The Real Problem With Story Games

The real problem with story games isn’t that the game has a story. It’s not that a system has too much crunch or too little. Some people think that the solution to a story game is more crunch because they think that the problem is that the story game just doesn’t have the robust mechanics necessary for a gritty adventure. Except it’s almost never the mechanics that leave story games hamstrung but the attempt to use a game to tell a story rather than allow a story to emerge from game-play.

Games and gaming, and especially tabletop rpgs, are about player agency. It’s an interactive medium where the player’s actions and decisions have outcomes and affect the environment, setting, and conclusion. The problem with so many story games I’ve played is that players are denied agency, or at best given the illusion of agency, in the name of ensuring that the story is told.

So many story games I’ve played in, regardless of the system (yes, I’ve been in a B/X story game with next to no player agency), have failed at the “game” portion of story gaming. Instead, what players tend to get are story nodes with false challenges that amount to “roll high enough that you will be allowed to move to the next story node”. There’s not much actually determining what story node you’re going to next, nor is there any real penalty for failing to roll high enough other than delaying the inevitable progression towards the final story node.

No matter what, eventually, the rails are spotted, the lack of agency becomes apparent, and I can’t help but lose all interest in what’s happening.

In a recent game, there was a series of the aforementioned challenges. They were just window-dressing, though: cool things to ooh and aah at that had no real bearing on the outcome of the scenario. Yes, we might scrape a knee from failing a saving throw or two, but even failing every last challenge miserably would only ever result in insignificant damage to characters in such a way as to only delay, somewhat, the inevitable victorious conclusion of the story.

Imagine playing a racing video game: imagine blasting through an obstacle course at over 100 mph, narrowly avoiding all sorts of perils. You think you’re doing great, but then you slip – you run into a wall. Except you don’t. Your car bounces off and continues on, unaffected by your blunder. You begin to ask yourself, was I really doing well before? You begin to try to ram your car into walls, barrels, pylons, tank-traps, you name it, but so long as you’re holding the “go” button down, you keep on going, and the computer keeps the other racers just slow enough that none of them are able to overtake you despite your intentional mistakes. I can’t fathom anyone finding that to be a rewarding experience!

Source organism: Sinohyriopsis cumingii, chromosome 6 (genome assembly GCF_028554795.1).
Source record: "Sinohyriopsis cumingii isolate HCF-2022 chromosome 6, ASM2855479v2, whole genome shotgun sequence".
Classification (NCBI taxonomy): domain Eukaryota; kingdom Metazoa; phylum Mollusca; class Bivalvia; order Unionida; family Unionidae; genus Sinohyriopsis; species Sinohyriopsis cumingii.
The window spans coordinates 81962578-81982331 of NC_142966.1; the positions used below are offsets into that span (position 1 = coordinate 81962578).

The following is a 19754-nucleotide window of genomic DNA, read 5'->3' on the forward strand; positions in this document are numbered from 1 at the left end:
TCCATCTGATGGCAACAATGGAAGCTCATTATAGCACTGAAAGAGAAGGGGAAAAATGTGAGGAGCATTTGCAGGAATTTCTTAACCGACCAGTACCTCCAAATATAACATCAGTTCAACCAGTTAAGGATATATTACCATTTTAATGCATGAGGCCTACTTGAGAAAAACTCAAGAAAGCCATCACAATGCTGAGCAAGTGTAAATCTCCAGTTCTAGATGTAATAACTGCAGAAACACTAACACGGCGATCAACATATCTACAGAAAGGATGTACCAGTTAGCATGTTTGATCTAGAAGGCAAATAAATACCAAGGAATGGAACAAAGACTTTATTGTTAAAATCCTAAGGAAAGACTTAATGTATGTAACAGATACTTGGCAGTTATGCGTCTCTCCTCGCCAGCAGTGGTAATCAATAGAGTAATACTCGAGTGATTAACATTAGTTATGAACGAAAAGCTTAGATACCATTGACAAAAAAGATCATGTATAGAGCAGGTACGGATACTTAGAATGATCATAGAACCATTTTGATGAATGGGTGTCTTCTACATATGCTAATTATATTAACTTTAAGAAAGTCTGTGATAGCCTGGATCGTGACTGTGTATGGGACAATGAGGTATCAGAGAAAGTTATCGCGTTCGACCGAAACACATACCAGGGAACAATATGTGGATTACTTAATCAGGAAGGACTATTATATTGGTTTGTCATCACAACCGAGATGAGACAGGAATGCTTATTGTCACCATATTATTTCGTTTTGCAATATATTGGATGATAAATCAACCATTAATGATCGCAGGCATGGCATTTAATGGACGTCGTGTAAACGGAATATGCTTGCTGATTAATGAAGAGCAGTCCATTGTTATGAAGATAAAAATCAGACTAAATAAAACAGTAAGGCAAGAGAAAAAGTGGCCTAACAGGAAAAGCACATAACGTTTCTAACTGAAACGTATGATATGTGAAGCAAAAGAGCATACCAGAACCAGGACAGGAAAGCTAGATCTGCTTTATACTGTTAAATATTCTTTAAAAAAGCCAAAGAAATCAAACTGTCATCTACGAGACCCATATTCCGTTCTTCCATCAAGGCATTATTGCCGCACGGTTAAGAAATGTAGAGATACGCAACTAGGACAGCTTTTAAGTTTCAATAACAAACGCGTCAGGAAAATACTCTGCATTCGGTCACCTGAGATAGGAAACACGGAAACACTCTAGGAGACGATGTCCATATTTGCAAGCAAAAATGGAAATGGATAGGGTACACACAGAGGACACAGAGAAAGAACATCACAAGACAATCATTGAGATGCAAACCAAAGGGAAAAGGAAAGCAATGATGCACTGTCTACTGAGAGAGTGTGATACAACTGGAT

Now, I’ve also been in story games where the party did “lose”, but there, one had an incredibly drawn-out and ponderous route to reach the one point of the game where player action did matter, and it would all come down to one big fight, more or less regardless of how the players got there. And frankly, that’s not all that fun for me either.

Let players actually do things. Let them mess up and lose. Let them sequence break. Don’t make a game a series of rolls to see if you can tell your players the next detail you want to tell them. And if there’s an island that is obviously the important place everyone is supposed to go to and 5 minutes in a player says “Let’s find a canoe and go out to the island”, there’s no point in dithering around for two hours waiting for the “story” to reveal that you’re supposed to get a canoe and take it out to the island!

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20 responses to “The Real Problem With Story Games

  1. The best “story” games I’ve played are the ones where the players come up with the stories and motivations for each of their characters, and the campaign plays out accordingly. The Game Master might have an idea for the “campaign arc” (obstacles, villains, etc.), but the Player-Characters drive the campaign forward.